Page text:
JUMP-START YOUR SEARCH, REVIVE IN ’05
We have re-elected our President and the stock market is delighted. The Apple Computer Company couldn’t ship enough i-Pods; they were almost sold out nationally the week before Christmas. We all were spending with lots of plastic and paper. Retailers are up beat.
So, as we begin this new year, there is positive employment buzz. The stock market has steadied over the 10,000 mark. The job market reacts much like the stock market in the sense that if people believe the future will be positive, they act accordingly and reality becomes that belief (a self-fulfilling prophecy). Companies are reviewing hiring freezes. Jobs that have been frozen, due to economic concerns, will defrost quickly during this first quarter.
Here are three steps to jump-start your job search this January. The time to act is now because of this optimistic horizon. Companies with December vacancies want to find the right people and hire them as soon as possible.
1. REVIEW AND UPDATE YOUR RESUME
Update job titles or duties that may have changed and become effective in January. Send your new resume with a note stating that you would like to be reconsidered. Make a point that you have received a promotion since you last interviewed and are still very interested in employment with their company.
2. RECONTACT ALL COMPANIES AND HIRING MANAGERS
Review all your follow-up information on your interviews since Thanksgiving. The period between Thanksgiving and New Year’s normally slows down in hiring and many openings that were not filled by the first week of December will be reopened with a sense of urgency to fill in January. Resubmit your resume with a note to reconsider you for the original job opening and any new openings. This will put your resume back on top of the stack. If there is any positive breaking news about this company, mention it in your note. This will impress the manager that you are continuing to research and follow their company.
3. MIRROR, MIRROR ON THE WALL
Most all New Year’s resolutions include losing weight, getting out of debt, making more money, etc…Your professional image should be the most important part of your resolutions. I’m not talking about being handsome or pretty. My experience is when all things are equal
(i.e. experience and education) the employer will hire the person with the best attitude and image. Re-evaluate your business image. Take a hard look at yourself and if you’ve gained weight and your clothing is too tight, buy new clothes until you get back in shape.
CAREER DOUBLE OR NOTHING
Which technical career path offers growth that will double by 2012?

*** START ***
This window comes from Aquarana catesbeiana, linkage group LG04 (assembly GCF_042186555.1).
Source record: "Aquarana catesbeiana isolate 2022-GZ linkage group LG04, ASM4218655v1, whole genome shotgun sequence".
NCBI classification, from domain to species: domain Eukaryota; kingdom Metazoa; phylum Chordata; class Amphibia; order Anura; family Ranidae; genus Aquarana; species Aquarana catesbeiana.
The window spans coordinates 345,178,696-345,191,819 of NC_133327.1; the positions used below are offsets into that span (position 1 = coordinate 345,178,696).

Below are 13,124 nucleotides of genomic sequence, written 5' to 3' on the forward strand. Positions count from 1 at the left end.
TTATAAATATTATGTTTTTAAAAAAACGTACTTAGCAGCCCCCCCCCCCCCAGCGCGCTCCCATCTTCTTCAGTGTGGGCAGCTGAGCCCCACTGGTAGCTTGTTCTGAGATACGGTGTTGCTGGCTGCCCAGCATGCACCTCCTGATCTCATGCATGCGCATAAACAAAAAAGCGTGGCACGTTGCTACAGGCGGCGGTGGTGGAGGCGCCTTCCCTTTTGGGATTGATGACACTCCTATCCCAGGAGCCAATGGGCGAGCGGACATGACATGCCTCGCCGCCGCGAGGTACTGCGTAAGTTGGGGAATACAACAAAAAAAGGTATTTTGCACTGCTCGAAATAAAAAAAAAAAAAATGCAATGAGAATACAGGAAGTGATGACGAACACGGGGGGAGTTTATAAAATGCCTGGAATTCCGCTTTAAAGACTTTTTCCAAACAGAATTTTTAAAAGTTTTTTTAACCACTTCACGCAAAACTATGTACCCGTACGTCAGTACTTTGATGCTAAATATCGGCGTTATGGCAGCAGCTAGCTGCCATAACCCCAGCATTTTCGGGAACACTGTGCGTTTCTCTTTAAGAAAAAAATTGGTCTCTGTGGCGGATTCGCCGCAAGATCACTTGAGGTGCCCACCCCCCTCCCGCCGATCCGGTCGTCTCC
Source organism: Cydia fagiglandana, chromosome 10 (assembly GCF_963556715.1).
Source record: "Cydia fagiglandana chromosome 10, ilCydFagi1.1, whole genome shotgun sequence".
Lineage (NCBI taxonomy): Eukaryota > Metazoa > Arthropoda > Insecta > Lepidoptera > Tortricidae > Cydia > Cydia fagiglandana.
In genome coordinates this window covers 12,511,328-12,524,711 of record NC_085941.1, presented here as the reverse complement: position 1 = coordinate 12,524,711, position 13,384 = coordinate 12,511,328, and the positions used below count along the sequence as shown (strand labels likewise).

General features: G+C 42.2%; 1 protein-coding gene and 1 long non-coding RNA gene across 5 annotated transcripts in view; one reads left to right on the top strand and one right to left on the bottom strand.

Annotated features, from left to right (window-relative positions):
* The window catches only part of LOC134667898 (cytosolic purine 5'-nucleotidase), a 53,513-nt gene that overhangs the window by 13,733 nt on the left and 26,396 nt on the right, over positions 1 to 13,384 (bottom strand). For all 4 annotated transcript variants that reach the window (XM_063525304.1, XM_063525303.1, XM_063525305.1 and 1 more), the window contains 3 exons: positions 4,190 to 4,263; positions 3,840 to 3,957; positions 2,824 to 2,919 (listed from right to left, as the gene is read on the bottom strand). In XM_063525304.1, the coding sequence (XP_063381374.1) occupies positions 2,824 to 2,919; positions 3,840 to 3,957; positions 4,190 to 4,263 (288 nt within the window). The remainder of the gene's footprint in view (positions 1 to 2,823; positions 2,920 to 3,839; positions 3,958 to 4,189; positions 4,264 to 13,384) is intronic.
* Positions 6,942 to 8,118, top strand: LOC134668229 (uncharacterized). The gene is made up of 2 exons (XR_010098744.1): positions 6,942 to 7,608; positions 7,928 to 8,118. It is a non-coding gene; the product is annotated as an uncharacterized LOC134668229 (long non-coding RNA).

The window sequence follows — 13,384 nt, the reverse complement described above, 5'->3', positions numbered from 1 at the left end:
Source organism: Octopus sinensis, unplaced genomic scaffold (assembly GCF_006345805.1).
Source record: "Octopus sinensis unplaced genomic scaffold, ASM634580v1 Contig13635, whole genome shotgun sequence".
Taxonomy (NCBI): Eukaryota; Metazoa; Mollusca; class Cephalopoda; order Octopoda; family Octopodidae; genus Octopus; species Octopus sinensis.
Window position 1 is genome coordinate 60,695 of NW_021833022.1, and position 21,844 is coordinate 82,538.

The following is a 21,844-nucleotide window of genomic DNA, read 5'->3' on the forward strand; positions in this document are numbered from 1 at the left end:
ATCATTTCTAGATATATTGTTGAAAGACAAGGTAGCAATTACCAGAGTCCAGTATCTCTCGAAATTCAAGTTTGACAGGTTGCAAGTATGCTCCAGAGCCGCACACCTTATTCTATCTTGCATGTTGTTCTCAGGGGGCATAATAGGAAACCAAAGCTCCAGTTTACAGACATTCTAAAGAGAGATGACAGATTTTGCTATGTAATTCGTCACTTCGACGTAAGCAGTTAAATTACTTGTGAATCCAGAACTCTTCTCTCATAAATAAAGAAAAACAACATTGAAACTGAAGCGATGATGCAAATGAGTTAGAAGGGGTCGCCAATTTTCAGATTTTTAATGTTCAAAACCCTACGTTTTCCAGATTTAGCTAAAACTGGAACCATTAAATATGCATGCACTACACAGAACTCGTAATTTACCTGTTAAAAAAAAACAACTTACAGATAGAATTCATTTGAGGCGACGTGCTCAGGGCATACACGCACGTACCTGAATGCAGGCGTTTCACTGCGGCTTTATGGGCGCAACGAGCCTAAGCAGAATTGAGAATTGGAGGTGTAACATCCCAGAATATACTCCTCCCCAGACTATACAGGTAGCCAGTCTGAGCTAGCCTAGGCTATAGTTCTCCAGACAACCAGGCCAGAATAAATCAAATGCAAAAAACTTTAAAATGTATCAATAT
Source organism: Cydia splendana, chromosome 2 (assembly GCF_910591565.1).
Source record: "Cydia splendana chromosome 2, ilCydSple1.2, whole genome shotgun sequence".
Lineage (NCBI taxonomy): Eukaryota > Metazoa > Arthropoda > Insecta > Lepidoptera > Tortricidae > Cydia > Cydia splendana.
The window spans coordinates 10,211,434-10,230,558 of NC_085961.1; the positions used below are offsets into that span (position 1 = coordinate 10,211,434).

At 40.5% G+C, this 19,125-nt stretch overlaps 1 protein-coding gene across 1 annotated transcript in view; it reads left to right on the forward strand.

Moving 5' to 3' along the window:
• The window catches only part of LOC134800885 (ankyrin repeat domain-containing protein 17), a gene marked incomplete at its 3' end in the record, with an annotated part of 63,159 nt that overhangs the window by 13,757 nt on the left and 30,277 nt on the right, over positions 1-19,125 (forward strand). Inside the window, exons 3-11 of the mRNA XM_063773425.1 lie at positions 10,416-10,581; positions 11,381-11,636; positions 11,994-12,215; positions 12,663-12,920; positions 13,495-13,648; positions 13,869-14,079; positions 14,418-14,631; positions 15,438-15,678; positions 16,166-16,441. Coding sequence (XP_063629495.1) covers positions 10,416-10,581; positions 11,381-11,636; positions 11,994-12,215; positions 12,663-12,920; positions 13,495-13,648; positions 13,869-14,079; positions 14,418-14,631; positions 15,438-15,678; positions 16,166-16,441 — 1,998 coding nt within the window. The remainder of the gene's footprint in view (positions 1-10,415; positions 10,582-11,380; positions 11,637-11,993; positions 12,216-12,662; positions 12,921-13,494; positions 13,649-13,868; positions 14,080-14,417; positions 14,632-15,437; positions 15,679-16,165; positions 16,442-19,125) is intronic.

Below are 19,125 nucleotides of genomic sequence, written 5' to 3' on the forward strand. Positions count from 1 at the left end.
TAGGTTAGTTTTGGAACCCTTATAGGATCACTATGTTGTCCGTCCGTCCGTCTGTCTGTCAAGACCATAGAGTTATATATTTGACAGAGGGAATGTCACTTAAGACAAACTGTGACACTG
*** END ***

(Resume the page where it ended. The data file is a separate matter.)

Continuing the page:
Which technical career path will reflect zero growth?
According to the U.S. Department of Labor, both of these occupations are engineers. The Bureau of Labor Statistics’ recent projection states 100 percent growth for computer software engineers versus zero percent growth for nuclear engineers. One might conclude from this projection that the landscape of the future would not be bombed, but rather littered with spam and computer viruses.
THE FASTEST GROWING INDUSTRY
Healthcare services will continue to boom through 2010. This industry will constitute an estimated 25 percent of the job growth for the coming years. Currently, there’s an estimated two million job openings nationally that are seeking qualified candidates. Additionally, if you are a diversity candidate, you will value the resources available to you at www.imdiversity.com. This web site will guide you to current job openings and on-line education and training in healthcare and its related industries.
I was let go from my last position due to sales performance. How can I over come this in future interviews when asked? The job started as inbound customer service but turned into a highly stressful sales environment. Can you help?
Being up-front and honest is always the avenue to take when interviewing. It's easy to remember the truth. Obviously, you do not want to interview for a sales job. There is a tremendous difference between customer service and telephone sales. Your personality fits service so be sure to sell those skills in your next interview. It is equally important to state what a great job you did in customer service and if the job hadn’t changed, you’d still be working there. When you indicate why you were terminated, the interviewer will be impressed with your candor and self-confidence.
Good luck on your search, George
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